Speaking at the TMA UK Annual Conference, the chairman of UK Business Recovery Services, at PricewaterhouseCoopers, Tony Lomas, criticised the lack of control and knowledge displayed by the bodies during the process.
In September 2007 Northern Rock rocked the UK financial system when it went cap in hand to the BoE and asked for emergency financial support.
It triggered the first run on a British bank for more than a century, sending shockwaves throughout the economy and raising early fears the UK was heading towards a recession.
PwC was the then stricken lender’s accountant and, describing the ensuing chaos, Lomas said: "It was diabolical and frankly it was a shambles. I was amazed, the FSA and BoE guys were learning just like us.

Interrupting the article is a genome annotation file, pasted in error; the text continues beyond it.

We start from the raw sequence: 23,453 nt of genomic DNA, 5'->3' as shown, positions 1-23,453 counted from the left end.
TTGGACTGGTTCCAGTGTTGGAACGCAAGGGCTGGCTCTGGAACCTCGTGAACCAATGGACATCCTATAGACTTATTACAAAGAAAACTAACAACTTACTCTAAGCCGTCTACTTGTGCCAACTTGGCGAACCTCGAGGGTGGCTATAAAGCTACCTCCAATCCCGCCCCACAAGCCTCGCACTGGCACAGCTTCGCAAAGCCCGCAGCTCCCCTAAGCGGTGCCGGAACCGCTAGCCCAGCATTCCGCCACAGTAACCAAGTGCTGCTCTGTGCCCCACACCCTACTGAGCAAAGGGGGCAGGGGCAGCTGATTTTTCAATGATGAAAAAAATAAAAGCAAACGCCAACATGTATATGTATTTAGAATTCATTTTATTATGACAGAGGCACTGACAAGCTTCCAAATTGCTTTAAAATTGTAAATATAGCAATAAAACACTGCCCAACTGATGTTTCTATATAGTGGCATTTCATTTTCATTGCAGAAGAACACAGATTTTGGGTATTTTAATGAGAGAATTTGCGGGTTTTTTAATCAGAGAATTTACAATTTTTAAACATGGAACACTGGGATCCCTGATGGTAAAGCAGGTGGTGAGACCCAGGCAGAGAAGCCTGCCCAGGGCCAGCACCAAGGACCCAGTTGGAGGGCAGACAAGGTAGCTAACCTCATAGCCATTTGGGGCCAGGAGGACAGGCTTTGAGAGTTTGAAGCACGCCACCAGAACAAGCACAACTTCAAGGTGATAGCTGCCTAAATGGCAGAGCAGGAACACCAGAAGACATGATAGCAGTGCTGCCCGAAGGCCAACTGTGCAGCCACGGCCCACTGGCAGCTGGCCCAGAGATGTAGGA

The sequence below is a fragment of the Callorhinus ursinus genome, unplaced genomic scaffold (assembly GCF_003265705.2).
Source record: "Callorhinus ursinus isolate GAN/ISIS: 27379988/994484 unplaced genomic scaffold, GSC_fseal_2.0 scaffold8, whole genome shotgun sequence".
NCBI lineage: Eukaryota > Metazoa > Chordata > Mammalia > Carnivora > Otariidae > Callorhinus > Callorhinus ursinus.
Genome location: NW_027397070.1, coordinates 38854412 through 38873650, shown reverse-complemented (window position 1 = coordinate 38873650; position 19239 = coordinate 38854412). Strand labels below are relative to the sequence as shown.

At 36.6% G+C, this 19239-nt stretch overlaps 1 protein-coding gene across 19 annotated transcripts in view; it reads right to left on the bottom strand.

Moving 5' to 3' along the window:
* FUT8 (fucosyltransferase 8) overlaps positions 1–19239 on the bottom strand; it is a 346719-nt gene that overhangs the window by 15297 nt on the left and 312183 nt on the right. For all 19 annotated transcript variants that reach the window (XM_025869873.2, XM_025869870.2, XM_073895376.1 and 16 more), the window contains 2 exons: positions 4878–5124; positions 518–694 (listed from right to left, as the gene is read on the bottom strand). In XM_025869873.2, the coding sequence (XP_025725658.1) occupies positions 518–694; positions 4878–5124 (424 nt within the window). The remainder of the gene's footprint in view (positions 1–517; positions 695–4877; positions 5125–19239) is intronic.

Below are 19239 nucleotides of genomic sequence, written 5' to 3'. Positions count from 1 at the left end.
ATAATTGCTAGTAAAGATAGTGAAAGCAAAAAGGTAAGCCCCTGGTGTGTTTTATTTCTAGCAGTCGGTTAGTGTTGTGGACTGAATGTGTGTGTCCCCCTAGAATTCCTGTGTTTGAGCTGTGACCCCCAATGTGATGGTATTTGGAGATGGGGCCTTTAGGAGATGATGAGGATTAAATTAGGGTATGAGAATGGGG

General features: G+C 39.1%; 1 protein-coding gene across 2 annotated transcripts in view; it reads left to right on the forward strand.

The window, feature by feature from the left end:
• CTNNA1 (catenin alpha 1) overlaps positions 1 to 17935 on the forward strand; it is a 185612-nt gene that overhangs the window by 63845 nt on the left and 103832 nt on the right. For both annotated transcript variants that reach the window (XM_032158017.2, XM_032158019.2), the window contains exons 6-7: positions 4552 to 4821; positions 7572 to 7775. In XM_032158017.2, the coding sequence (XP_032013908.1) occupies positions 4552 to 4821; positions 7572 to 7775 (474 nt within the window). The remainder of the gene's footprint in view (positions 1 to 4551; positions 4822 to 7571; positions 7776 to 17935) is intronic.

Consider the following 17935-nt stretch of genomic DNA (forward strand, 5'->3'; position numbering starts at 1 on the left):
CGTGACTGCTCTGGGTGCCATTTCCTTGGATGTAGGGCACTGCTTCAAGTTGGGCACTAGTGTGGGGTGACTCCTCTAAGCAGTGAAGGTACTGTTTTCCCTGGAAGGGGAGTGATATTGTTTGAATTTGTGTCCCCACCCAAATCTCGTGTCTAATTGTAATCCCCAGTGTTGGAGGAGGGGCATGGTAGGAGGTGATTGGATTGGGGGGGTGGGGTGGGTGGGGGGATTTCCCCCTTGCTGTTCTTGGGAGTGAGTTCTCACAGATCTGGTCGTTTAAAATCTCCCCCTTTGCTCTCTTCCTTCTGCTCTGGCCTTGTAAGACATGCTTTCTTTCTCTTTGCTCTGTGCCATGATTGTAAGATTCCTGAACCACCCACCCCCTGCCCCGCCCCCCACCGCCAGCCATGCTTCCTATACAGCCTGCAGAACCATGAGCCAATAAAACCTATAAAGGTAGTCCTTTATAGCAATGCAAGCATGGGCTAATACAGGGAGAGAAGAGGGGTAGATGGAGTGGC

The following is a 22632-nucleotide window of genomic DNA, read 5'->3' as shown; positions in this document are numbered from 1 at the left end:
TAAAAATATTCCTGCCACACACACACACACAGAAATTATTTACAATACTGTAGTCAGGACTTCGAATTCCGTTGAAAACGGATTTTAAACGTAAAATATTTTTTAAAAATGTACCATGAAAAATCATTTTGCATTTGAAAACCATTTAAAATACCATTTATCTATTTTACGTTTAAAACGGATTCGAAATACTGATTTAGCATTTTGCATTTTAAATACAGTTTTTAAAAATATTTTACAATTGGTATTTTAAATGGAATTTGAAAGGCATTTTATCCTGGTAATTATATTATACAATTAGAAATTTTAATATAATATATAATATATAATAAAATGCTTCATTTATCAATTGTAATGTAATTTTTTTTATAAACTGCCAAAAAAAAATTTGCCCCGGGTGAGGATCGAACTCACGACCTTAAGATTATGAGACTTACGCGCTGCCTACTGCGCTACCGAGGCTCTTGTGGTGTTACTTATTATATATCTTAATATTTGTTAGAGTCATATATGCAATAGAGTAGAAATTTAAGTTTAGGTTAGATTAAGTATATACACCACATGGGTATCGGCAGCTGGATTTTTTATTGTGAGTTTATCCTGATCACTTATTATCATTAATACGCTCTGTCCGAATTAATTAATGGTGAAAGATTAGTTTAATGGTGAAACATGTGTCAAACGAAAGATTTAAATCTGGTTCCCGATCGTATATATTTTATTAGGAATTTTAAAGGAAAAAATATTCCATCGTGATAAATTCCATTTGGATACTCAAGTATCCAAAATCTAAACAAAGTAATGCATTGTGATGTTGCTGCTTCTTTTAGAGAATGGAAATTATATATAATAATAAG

"Some people were asking us the same questions they had asked us previously. You would expect them to have one idea or one common, every single day was stressful.
"We would come away from conversations convinced we knew what direction they wanted to take but they would then change their minds."
Northern Rock was eventually nationalised in February 2008 and PwC was widely criticised for failing to spot the potential problems in the bank’s books.
But Lomas insisted lessons have been learnt and the FSA in particular is now in a far stronger position to deal with a similar banking disaster.
He added: "There’s now a huge amount of information flowing back and forwards from the bank to the regulators.
"They have worked hard and now understand the risk involved, they are going to be a lot more informed and they are going to work better – it’s come a long way but it’s still not perfect."
By Andy Pearce